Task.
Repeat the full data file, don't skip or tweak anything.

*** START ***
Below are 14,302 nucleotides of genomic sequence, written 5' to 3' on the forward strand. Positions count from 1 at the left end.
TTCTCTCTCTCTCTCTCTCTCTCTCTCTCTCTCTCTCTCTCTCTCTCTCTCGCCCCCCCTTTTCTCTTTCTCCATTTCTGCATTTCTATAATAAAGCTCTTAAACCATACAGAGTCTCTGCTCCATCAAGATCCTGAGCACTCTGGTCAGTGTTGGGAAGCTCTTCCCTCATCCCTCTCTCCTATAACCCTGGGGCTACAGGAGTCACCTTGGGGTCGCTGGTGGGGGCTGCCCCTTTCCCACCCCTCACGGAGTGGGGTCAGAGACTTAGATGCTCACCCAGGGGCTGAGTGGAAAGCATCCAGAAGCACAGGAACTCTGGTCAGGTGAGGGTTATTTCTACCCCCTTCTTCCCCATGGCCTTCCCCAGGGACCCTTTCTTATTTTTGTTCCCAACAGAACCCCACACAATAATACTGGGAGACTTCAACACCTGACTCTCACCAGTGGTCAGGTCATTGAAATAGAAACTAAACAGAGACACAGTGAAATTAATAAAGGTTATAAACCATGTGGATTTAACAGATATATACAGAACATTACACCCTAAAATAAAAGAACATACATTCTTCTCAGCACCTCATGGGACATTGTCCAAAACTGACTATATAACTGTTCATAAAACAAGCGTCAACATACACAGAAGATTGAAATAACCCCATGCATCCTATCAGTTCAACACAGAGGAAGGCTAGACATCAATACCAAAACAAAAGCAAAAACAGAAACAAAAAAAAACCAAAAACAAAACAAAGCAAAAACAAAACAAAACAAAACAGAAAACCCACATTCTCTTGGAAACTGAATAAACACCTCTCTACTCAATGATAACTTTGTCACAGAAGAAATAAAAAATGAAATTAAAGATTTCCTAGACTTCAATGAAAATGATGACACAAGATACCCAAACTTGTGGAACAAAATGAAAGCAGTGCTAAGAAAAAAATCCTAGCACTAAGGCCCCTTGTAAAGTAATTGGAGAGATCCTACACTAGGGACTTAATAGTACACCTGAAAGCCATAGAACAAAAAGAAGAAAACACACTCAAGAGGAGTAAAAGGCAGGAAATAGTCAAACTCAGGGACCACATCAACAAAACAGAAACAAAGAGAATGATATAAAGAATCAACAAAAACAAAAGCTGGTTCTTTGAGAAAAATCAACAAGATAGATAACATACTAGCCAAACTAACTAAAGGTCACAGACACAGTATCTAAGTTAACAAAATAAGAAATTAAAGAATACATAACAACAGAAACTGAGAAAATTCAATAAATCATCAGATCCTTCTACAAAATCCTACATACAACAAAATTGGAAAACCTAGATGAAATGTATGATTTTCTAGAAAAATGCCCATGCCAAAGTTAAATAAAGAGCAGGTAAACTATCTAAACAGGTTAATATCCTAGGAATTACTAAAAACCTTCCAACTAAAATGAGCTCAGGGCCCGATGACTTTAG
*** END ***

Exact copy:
Below are 14,302 nucleotides of genomic sequence, written 5' to 3' on the forward strand. Positions count from 1 at the left end.
TTCTCTCTCTCTCTCTCTCTCTCTCTCTCTCTCTCTCTCTCTCTCTCTCTCGCCCCCCCTTTTCTCTTTCTCCATTTCTGCATTTCTATAATAAAGCTCTTAAACCATACAGAGTCTCTGCTCCATCAAGATCCTGAGCACTCTGGTCAGTGTTGGGAAGCTCTTCCCTCATCCCTCTCTCCTATAACCCTGGGGCTACAGGAGTCACCTTGGGGTCGCTGGTGGGGGCTGCCCCTTTCCCACCCCTCACGGAGTGGGGTCAGAGACTTAGATGCTCACCCAGGGGCTGAGTGGAAAGCATCCAGAAGCACAGGAACTCTGGTCAGGTGAGGGTTATTTCTACCCCCTTCTTCCCCATGGCCTTCCCCAGGGACCCTTTCTTATTTTTGTTCCCAACAGAACCCCACACAATAATACTGGGAGACTTCAACACCTGACTCTCACCAGTGGTCAGGTCATTGAAATAGAAACTAAACAGAGACACAGTGAAATTAATAAAGGTTATAAACCATGTGGATTTAACAGATATATACAGAACATTACACCCTAAAATAAAAGAACATACATTCTTCTCAGCACCTCATGGGACATTGTCCAAAACTGACTATATAACTGTTCATAAAACAAGCGTCAACATACACAGAAGATTGAAATAACCCCATGCATCCTATCAGTTCAACACAGAGGAAGGCTAGACATCAATACCAAAACAAAAGCAAAAACAGAAACAAAAAAAAACCAAAAACAAAACAAAGCAAAAACAAAACAAAACAAAACAGAAAACCCACATTCTCTTGGAAACTGAATAAACACCTCTCTACTCAATGATAACTTTGTCACAGAAGAAATAAAAAATGAAATTAAAGATTTCCTAGACTTCAATGAAAATGATGACACAAGATACCCAAACTTGTGGAACAAAATGAAAGCAGTGCTAAGAAAAAAATCCTAGCACTAAGGCCCCTTGTAAAGTAATTGGAGAGATCCTACACTAGGGACTTAATAGTACACCTGAAAGCCATAGAACAAAAAGAAGAAAACACACTCAAGAGGAGTAAAAGGCAGGAAATAGTCAAACTCAGGGACCACATCAACAAAACAGAAACAAAGAGAATGATATAAAGAATCAACAAAAACAAAAGCTGGTTCTTTGAGAAAAATCAACAAGATAGATAACATACTAGCCAAACTAACTAAAGGTCACAGACACAGTATCTAAGTTAACAAAATAAGAAATTAAAGAATACATAACAACAGAAACTGAGAAAATTCAATAAATCATCAGATCCTTCTACAAAATCCTACATACAACAAAATTGGAAAACCTAGATGAAATGTATGATTTTCTAGAAAAATGCCCATGCCAAAGTTAAATAAAGAGCAGGTAAACTATCTAAACAGGTTAATATCCTAGGAATTACTAAAAACCTTCCAACTAAAATGAGCTCAGGGCCCGATGACTTTAG